At the 2015 Labour conference, shortly after Corbyn’s victory, Labour members voted in favour of a Unite motion to only support air-strikes on Syria if they have United Nations (UN) backing. More recently in the Commons vote to authorise this bombing, in the absence of UN support, Diane Abbott, a key Corbyn ally and Labour left-winger, urged caution, saying that “if some MPs are intent on military action, surely their first step should be to pressure Cameron to obtain some kind of UN resolution?”.
Even before they started, the so-called peace talks about the future of Syria have collapsed. UN special envoy to Syria, Steffan de Mistura, has called for a “pause” in the talks and a resumption on 25 February. Meanwhile the Syrian Arab Army and its allies have dealt a crushing blow to western-supported Jihadists in northern Aleppo. As the balance of forces shifts in the war, none of the parties on the ground have any reason to take serious steps in the talks.
“Out with the Old. In with the New”. That was always the encouraging message of New Year. But amidst all the parties and the popping of champagne bottles, there was no sign of any optimism or hope for the future on the part of the ruling class and its strategists. On the contrary, the columns of the bourgeois press are filled with pessimism and foreboding.
Over the past year, hundreds of thousands of people in the south east of Turkey have seen their home towns and neighbourhoods destroyed in the face of indiscriminate and barbaric attacks by Turkish armed forces. Thousands of innocent people have been imprisoned and hundreds of men, women and children murdered in a barbaric civil war waged by the Erdoğan regime against the Kurdish people of Turkey.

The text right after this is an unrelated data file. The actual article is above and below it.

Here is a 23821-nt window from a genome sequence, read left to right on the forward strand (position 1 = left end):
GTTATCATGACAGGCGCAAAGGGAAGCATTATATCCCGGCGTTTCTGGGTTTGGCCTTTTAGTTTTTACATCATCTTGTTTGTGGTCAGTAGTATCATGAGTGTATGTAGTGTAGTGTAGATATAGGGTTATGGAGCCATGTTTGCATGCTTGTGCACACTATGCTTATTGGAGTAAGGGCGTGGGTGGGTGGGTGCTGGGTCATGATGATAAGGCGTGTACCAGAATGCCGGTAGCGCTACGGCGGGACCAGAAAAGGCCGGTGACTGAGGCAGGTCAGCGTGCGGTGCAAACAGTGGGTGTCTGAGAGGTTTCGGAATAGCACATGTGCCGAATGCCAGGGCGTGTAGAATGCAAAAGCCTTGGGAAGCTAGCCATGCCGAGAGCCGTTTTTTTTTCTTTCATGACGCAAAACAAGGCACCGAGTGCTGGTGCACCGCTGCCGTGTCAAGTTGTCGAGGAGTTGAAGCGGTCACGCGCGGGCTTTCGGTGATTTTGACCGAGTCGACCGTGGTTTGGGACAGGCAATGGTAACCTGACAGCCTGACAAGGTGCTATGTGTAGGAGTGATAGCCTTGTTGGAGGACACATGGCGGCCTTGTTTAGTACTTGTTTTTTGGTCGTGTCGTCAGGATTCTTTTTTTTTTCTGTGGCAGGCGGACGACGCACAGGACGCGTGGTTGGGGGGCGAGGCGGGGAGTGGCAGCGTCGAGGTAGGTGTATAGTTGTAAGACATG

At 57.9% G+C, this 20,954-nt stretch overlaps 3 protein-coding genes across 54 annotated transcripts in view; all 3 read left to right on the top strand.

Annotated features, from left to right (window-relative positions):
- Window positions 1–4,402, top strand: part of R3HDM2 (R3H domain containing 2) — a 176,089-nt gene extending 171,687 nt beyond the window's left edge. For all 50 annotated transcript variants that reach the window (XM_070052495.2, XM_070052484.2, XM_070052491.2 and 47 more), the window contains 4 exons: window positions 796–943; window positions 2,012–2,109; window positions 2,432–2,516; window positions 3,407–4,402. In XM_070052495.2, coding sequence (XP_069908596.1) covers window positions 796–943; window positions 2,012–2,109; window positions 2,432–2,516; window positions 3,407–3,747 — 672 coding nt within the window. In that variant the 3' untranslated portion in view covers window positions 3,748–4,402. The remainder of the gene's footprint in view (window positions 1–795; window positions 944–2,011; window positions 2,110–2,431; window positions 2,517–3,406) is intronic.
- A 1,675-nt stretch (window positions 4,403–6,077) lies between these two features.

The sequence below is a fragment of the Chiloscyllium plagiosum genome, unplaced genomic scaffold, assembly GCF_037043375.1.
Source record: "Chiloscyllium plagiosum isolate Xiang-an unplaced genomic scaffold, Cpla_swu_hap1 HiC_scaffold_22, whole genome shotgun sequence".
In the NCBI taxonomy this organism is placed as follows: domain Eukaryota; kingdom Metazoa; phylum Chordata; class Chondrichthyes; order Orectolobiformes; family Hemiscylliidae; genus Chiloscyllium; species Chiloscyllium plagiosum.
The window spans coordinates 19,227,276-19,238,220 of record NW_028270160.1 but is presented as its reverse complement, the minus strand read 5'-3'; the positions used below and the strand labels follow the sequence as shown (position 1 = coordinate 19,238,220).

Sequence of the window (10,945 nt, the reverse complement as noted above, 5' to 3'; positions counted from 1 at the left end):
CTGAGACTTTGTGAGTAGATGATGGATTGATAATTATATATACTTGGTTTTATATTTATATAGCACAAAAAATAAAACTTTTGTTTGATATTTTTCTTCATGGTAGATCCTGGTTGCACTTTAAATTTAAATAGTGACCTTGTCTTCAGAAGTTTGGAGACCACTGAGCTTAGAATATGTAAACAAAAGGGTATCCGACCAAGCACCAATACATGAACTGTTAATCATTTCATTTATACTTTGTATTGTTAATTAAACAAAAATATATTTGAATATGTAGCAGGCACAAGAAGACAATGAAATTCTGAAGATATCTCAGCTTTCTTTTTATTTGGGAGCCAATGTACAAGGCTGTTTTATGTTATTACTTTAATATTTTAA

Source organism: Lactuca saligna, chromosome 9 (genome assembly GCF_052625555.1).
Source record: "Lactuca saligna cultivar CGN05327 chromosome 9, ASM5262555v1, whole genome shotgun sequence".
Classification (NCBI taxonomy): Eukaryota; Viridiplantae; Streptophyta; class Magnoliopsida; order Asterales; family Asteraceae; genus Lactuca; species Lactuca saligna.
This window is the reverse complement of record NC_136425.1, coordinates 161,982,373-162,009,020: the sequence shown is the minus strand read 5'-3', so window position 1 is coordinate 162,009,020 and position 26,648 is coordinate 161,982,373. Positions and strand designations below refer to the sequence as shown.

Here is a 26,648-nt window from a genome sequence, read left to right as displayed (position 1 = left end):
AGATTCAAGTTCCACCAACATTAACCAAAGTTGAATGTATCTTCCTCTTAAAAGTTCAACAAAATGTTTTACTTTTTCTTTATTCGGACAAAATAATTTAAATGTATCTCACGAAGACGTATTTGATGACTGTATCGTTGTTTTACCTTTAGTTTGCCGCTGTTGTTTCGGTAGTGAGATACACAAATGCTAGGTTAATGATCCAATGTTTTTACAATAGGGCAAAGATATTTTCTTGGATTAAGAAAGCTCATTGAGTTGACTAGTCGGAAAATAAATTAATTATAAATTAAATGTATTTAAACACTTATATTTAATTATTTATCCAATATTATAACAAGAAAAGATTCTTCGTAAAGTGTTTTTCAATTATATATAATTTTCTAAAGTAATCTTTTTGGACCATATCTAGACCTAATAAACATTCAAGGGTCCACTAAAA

The authorities in Burkina Faso recently announced that they are formally charging Gilbert Diendéré, the notorious former commander of the so called Revolutionary Protection Regiment (RSP), with the murder of Thomas Sankara in 1987. The murder charges relating to Sankara’s death are in addition to the charges that he faces in relation to the defeated right-wing coup that he launched in September. The bringing of this central figure involved in Sankara’s murder to justice represents an important gain for the revolution which broke out in October 2014.
With 53% of the votes the Venezuelan opposition has managed to secure 112 seats in the National Assembly. This gives them a sweeping two third majority and wide ranging powers. Drunk with victory and seething with revenge, they have started to announce plans to reverse every single one of the gains of the Bolivarian revolution. This has provoked ferment amongst the revolutionary rank and file, which at the same time is directing part of their anger at bureaucrats and reformists within its own ranks.
Late into the night on 6th December, the Venezuelan National Electoral Council announced provisional but conclusive results for the parliamentary election. The counter-revolutionary opposition MUD had won 99 seats to the Bolivarian PSUV’s 46, with another 22 remaining to be allocated. This is a serious setback and it is our duty to analyse the reasons and explain the likely consequences.
Venezuelans will go to the polls on December 6 to elect deputies to the National Assembly. A combination of factors have made this one of the most difficult challenges the Bolivarian Revolution has faced in the 17 years since President Chávez was first elected in 1998. To the usual challenges of a profoundly undemocratic opposition and belligerent imperialist provocations we have to add a combination of national and international economic factors which work to put Venezuela in a very tight spot and lead to one conclusion: either the revolution is completed, or it will be defeated.